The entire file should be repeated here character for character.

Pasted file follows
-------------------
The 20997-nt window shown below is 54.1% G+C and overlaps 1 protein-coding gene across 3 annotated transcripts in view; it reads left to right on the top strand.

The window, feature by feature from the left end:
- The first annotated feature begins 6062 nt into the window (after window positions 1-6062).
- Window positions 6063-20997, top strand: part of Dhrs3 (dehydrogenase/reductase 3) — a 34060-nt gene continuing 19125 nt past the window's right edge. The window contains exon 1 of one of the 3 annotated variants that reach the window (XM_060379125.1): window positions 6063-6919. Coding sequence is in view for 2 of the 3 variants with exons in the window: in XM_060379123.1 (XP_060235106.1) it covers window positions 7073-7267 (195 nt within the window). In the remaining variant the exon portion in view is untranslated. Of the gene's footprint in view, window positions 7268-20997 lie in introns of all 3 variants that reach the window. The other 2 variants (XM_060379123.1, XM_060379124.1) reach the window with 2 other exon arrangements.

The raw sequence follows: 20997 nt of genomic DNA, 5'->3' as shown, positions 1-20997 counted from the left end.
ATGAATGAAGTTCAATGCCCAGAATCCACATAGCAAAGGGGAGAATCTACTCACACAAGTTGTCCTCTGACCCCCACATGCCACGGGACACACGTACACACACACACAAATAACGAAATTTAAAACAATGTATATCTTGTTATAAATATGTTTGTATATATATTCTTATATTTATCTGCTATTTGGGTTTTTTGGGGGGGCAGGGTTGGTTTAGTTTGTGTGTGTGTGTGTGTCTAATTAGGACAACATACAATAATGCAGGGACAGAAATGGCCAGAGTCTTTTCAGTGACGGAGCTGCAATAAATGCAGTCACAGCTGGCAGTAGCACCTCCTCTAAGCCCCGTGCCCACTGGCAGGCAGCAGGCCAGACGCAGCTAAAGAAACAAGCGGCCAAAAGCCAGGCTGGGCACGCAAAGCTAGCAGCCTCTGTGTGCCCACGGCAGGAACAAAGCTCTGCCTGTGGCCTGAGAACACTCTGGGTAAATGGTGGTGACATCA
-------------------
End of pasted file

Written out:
The 20997-nt window shown below is 54.1% G+C and overlaps 1 protein-coding gene across 3 annotated transcripts in view; it reads left to right on the top strand.

The window, feature by feature from the left end:
- The first annotated feature begins 6062 nt into the window (after window positions 1-6062).
- Window positions 6063-20997, top strand: part of Dhrs3 (dehydrogenase/reductase 3) — a 34060-nt gene continuing 19125 nt past the window's right edge. The window contains exon 1 of one of the 3 annotated variants that reach the window (XM_060379125.1): window positions 6063-6919. Coding sequence is in view for 2 of the 3 variants with exons in the window: in XM_060379123.1 (XP_060235106.1) it covers window positions 7073-7267 (195 nt within the window). In the remaining variant the exon portion in view is untranslated. Of the gene's footprint in view, window positions 7268-20997 lie in introns of all 3 variants that reach the window. The other 2 variants (XM_060379123.1, XM_060379124.1) reach the window with 2 other exon arrangements.

The raw sequence follows: 20997 nt of genomic DNA, 5'->3' as shown, positions 1-20997 counted from the left end.
ATGAATGAAGTTCAATGCCCAGAATCCACATAGCAAAGGGGAGAATCTACTCACACAAGTTGTCCTCTGACCCCCACATGCCACGGGACACACGTACACACACACACAAATAACGAAATTTAAAACAATGTATATCTTGTTATAAATATGTTTGTATATATATTCTTATATTTATCTGCTATTTGGGTTTTTTGGGGGGGCAGGGTTGGTTTAGTTTGTGTGTGTGTGTGTGTCTAATTAGGACAACATACAATAATGCAGGGACAGAAATGGCCAGAGTCTTTTCAGTGACGGAGCTGCAATAAATGCAGTCACAGCTGGCAGTAGCACCTCCTCTAAGCCCCGTGCCCACTGGCAGGCAGCAGGCCAGACGCAGCTAAAGAAACAAGCGGCCAAAAGCCAGGCTGGGCACGCAAAGCTAGCAGCCTCTGTGTGCCCACGGCAGGAACAAAGCTCTGCCTGTGGCCTGAGAACACTCTGGGTAAATGGTGGTGACATCA